By: Jimmy Fogarty
As a lead up to the 50th International Eucharistic Congress in Dublin in June 2012, this article reviews that of eighty years ago. Whether that great display of faith and reverence will be manifested six months hence is open to some conjecture. It is believed that a renewal of faith in the presence of Christ in the Eucharist will provide the remedy for our religious indifference. The Eucharistic Congress of 2012 will, of course, take place in an Ireland immensely alien from the country The Papal Legate, Cardinal Lauri visited in 1932; with the Church under much pressure in an increasingly diverse Catholic community.
The 1932 Eucharistic Congress (21st to 26th June) in Dublin was one of the greatest gatherings of Catholics in Ireland up to then. The crowds even exceeded the mass gatherings at the Daniel O’Connell open air meetings of a century earlier and exceeded the estimated attendance by 300,000. It was a huge celebration of the Sacrament of the Eucharist to honour the fifteenth hundred anniversary of the conversion of Ireland by St. Patrick. Over one million people attended Mass in Dublin’s Phoenix Park on the closing Sunday, the highlight of the week. It personified the confidence and strength of the Irish Catholic Church of the twentieth century.
In June next year Dublin and Ireland will again host another Eucharist Congress, – (Eocairisteach chomhdhail), the 50th such gathering. The theme chosen is: “The Eucharist Communion with Christ and with one another”. Already nationwide activities are in hand to the count down and for the preparation of another mammoth event in our history. County Tipperary was well represented at that Congress by clergy and laity. This article traverses the strands of history to bring to readers the events of eighty years ago.
How It All Began:
Some people will have heard their grandparents or parents speak of 1932 and those great magnifications of the Catholic faith in Ireland, but what are Eucharistic Congresses? A Eucharistic Congress is an international gathering of people clerical and lay which aims to promote an awareness of the central place of the Eucharist in the life and mission of the Catholic Church, help improve our understanding and celebration of the liturgy and to draw attention to the social dimension of the Eucharist.
Congresses began in 1881 (Lille) through the piety of a woman. It was Maries Tamisier, Tours (born 1834). She found her vocation not in the life of a religious community but in promoting pilgrimages to shrines especially sanctioned by Eucharist miracles in her time. The inspiration came to her while attending Mass for the consecration of France to the Sacred Heart in the chapel of the Visitation of Paray-le-Monial, the same place where Marguerite-Marie Alacoque had the visions which gave rise to modern devotion to the Sacred Heart of Jesus. Her efforts were tenacious and successful, but like the case of work done by many women in the church Maries Tamisier got little recognition for the great icon she commenced.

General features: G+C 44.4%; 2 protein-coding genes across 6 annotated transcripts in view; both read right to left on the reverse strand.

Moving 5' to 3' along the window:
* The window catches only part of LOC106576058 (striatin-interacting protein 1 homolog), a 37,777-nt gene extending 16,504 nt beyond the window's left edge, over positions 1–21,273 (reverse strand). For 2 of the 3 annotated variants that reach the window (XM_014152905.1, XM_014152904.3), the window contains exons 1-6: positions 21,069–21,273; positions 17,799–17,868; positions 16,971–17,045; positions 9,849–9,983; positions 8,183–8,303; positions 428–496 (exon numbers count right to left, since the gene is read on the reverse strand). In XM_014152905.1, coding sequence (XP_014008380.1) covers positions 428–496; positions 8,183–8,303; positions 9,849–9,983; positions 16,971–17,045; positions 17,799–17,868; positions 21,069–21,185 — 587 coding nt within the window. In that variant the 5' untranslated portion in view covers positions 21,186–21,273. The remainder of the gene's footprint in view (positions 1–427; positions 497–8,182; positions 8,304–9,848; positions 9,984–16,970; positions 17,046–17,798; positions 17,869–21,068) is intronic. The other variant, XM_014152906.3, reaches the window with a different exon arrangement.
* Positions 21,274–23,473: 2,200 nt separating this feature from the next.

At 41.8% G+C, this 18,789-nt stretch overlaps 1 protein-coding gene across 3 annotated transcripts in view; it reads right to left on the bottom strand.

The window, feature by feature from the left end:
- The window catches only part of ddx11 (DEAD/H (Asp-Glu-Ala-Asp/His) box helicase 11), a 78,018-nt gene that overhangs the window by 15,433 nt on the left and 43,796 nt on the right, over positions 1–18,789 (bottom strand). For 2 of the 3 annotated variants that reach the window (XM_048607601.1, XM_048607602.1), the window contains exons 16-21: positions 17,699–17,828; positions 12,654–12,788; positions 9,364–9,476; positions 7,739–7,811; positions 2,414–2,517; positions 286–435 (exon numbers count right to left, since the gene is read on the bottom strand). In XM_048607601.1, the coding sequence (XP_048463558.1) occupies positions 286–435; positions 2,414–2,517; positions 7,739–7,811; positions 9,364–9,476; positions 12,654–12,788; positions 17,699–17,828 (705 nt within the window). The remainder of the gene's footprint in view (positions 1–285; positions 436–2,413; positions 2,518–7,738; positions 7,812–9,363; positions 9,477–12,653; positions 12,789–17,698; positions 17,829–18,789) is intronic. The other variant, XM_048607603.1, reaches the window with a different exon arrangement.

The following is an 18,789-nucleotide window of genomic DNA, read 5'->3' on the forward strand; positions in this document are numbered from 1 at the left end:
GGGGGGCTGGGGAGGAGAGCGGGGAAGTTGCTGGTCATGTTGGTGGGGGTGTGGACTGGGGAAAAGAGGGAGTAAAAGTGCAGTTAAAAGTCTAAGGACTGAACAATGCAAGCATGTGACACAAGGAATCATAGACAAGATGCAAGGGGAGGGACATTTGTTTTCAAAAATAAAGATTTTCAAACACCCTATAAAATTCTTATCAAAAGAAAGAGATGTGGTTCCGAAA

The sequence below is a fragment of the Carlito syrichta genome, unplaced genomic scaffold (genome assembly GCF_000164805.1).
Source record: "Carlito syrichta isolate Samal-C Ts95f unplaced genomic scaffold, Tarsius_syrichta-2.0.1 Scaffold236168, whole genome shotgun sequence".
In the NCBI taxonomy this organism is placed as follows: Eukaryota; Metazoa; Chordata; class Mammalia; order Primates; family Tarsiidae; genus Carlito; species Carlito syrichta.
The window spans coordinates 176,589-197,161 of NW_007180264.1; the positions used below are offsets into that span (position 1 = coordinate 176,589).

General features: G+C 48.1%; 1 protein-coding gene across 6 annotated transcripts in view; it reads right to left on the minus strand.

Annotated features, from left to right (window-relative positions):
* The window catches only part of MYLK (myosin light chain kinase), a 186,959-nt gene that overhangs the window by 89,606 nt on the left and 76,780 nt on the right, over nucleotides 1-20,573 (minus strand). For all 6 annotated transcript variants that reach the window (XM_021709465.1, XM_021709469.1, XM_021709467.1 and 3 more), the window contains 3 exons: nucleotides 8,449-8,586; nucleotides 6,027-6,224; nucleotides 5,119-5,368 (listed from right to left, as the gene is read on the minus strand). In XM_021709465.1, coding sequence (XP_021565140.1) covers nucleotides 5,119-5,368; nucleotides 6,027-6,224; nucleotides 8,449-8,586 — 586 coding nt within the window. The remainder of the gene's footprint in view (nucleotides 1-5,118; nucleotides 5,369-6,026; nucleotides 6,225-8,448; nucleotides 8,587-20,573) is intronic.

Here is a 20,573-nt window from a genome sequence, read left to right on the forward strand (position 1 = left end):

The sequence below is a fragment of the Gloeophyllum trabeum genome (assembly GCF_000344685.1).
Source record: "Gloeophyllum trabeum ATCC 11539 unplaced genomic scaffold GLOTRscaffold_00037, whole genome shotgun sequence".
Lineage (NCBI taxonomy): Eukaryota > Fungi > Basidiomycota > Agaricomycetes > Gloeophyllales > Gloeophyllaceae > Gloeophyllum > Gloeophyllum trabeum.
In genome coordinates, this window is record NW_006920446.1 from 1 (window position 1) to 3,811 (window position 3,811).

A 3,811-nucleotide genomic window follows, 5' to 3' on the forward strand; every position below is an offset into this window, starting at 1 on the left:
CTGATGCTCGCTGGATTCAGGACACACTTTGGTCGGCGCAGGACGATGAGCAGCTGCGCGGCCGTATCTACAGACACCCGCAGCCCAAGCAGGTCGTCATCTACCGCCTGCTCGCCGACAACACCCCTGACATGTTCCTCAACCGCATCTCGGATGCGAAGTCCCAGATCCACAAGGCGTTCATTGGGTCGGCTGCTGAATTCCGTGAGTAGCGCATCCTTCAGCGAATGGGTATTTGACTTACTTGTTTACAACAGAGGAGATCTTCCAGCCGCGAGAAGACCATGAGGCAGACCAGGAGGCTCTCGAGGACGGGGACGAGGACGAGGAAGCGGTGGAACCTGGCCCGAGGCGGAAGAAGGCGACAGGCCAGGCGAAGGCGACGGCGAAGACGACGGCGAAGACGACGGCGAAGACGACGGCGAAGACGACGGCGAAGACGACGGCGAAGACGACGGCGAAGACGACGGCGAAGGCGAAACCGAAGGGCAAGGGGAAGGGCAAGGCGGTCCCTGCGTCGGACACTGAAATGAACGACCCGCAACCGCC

Most Rev. Dr. J. M.Harty’s 1932 Pastoral Letter:
The objects of the 1932 Eucharist Congress in Dublin were clearly spelt out by Most Rev. Dr. J.M Harty, Archbishop of Cashel & Emly to his people in his Lenten Pastoral in February of that year. In a long address he outlined that 1932 would be memorable in the annals of Ireland; as during the year notable events would be celebrated with special splendour - the fifteenth century of the coming of St. Patrick to Ireland and the International Eucharist Congress to be held in Dublin in June.
During the course of his pastoral the Archbishop said that during this memorable year people from many nations would come to Ireland. Including many of our Irish kith and kin from America, Australia and other countries. Bishops and priests who administer to our Irish exiles will come to do honour to the Blessed Sacrament. Distinguished visitors will come from Europe where the pilgrim missionaries of Ireland preached the faith of Patrick. Above all the Papal Legate (the Pope’s personal messenger) would come from the Sea of Peter, to which our Irish faith owes its origin.